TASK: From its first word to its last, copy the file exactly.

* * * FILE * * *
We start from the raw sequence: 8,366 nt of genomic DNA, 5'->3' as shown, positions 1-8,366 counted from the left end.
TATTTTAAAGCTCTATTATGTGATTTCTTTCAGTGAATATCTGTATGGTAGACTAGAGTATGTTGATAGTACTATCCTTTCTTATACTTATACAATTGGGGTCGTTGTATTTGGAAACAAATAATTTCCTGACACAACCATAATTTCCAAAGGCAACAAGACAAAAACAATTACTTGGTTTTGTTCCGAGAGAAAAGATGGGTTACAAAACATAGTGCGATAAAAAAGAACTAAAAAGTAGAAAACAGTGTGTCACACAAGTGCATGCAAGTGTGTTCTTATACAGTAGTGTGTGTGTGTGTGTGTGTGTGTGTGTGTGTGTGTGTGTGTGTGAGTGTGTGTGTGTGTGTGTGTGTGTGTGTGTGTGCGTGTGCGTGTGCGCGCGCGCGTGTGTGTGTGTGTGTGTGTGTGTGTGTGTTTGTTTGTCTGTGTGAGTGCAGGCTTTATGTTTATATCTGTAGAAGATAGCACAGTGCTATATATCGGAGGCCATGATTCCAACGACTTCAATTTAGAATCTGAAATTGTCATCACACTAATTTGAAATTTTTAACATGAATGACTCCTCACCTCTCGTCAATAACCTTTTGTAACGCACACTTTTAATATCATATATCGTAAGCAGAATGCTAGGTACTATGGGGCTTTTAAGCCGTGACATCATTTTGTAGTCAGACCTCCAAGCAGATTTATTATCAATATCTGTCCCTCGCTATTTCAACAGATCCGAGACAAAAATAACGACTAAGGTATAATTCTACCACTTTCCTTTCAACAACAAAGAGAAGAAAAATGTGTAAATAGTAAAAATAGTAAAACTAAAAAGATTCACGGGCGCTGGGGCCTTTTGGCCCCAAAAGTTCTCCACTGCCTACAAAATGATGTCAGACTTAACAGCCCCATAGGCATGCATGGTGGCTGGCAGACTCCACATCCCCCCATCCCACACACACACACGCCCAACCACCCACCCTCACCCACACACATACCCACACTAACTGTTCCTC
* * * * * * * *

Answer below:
We start from the raw sequence: 8,366 nt of genomic DNA, 5'->3' as shown, positions 1-8,366 counted from the left end.
TATTTTAAAGCTCTATTATGTGATTTCTTTCAGTGAATATCTGTATGGTAGACTAGAGTATGTTGATAGTACTATCCTTTCTTATACTTATACAATTGGGGTCGTTGTATTTGGAAACAAATAATTTCCTGACACAACCATAATTTCCAAAGGCAACAAGACAAAAACAATTACTTGGTTTTGTTCCGAGAGAAAAGATGGGTTACAAAACATAGTGCGATAAAAAAGAACTAAAAAGTAGAAAACAGTGTGTCACACAAGTGCATGCAAGTGTGTTCTTATACAGTAGTGTGTGTGTGTGTGTGTGTGTGTGTGTGTGTGTGTGTGTGTGTGAGTGTGTGTGTGTGTGTGTGTGTGTGTGTGTGTGCGTGTGCGTGTGCGCGCGCGCGTGTGTGTGTGTGTGTGTGTGTGTGTGTGTTTGTTTGTCTGTGTGAGTGCAGGCTTTATGTTTATATCTGTAGAAGATAGCACAGTGCTATATATCGGAGGCCATGATTCCAACGACTTCAATTTAGAATCTGAAATTGTCATCACACTAATTTGAAATTTTTAACATGAATGACTCCTCACCTCTCGTCAATAACCTTTTGTAACGCACACTTTTAATATCATATATCGTAAGCAGAATGCTAGGTACTATGGGGCTTTTAAGCCGTGACATCATTTTGTAGTCAGACCTCCAAGCAGATTTATTATCAATATCTGTCCCTCGCTATTTCAACAGATCCGAGACAAAAATAACGACTAAGGTATAATTCTACCACTTTCCTTTCAACAACAAAGAGAAGAAAAATGTGTAAATAGTAAAAATAGTAAAACTAAAAAGATTCACGGGCGCTGGGGCCTTTTGGCCCCAAAAGTTCTCCACTGCCTACAAAATGATGTCAGACTTAACAGCCCCATAGGCATGCATGGTGGCTGGCAGACTCCACATCCCCCCATCCCACACACACACACGCCCAACCACCCACCCTCACCCACACACATACCCACACTAACTGTTCCTC